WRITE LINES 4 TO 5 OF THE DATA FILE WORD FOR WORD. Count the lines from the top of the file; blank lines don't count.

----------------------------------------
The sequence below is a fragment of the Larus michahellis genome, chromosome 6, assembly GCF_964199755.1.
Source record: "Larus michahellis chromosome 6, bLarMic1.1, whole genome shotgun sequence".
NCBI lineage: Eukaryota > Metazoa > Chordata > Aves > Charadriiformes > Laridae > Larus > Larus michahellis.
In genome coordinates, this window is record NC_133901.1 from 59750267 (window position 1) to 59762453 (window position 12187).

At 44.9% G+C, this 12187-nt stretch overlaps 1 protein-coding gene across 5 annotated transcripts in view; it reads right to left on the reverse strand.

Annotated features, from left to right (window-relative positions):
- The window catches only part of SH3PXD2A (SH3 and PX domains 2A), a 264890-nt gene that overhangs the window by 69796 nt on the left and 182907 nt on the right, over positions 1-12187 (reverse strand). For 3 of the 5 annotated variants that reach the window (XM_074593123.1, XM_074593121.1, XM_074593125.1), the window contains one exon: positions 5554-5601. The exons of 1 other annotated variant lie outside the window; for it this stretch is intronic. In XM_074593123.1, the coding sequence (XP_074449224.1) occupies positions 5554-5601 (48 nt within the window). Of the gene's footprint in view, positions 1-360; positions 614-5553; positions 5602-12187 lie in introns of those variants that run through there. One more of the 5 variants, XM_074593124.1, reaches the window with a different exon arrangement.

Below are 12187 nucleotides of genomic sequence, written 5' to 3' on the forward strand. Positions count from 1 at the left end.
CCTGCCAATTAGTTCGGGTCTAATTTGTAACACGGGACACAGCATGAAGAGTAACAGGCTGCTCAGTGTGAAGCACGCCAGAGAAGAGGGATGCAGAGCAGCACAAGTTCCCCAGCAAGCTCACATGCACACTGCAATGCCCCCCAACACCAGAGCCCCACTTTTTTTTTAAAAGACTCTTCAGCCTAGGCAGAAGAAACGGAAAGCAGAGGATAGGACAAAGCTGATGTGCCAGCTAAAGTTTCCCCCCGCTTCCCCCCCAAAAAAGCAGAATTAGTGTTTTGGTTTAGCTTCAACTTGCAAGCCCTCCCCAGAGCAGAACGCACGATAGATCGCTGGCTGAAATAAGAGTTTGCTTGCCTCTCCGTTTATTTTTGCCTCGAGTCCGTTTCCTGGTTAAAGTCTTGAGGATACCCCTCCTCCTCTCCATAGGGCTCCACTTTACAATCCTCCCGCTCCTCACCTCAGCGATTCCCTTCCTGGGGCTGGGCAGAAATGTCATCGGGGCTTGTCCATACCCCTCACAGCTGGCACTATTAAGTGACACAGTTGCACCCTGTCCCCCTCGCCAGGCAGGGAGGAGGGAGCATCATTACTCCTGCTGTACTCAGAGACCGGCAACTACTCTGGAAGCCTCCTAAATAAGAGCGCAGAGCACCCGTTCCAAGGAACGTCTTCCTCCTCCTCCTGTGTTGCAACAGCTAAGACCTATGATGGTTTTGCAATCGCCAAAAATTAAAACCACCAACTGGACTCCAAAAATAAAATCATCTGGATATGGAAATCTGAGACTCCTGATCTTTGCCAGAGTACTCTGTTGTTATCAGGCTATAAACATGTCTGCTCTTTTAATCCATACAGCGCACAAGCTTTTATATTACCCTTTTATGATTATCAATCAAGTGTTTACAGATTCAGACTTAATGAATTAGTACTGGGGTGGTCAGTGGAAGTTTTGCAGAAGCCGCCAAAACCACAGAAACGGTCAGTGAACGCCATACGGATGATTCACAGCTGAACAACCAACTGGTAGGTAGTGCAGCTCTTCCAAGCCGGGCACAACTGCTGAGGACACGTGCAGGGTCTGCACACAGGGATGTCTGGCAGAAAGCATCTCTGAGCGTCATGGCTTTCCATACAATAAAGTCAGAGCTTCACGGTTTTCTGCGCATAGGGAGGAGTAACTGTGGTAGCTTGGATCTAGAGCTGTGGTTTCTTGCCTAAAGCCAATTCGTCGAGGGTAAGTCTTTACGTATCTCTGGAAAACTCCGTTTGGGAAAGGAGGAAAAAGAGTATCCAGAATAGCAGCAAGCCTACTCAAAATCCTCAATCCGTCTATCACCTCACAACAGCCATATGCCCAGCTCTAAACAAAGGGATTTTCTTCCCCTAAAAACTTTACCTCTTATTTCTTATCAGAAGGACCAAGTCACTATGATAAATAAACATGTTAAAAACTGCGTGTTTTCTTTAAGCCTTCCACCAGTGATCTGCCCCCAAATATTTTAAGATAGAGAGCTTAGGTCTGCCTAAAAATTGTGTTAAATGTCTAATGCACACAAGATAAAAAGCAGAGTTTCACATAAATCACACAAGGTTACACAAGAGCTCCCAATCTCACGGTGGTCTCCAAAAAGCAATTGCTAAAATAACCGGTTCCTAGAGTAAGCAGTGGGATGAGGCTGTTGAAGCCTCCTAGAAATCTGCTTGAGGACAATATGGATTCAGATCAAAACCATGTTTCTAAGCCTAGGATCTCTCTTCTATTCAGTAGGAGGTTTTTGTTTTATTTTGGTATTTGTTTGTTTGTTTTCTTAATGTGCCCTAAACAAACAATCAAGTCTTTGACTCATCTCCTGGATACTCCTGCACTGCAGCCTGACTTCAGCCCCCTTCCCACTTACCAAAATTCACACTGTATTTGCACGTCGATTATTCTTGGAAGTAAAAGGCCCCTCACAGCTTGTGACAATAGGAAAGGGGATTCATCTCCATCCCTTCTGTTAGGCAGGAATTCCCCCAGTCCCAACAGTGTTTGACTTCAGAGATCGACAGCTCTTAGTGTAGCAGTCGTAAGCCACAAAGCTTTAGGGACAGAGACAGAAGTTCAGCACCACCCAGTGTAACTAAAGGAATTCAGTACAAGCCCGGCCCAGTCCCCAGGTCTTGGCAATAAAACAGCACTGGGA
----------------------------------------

In genome coordinates, this window is record NC_133901.1 from 59750267 (window position 1) to 59762453 (window position 12187).

At 44.9% G+C, this 12187-nt stretch overlaps 1 protein-coding gene across 5 annotated transcripts in view; it reads right to left on the reverse strand.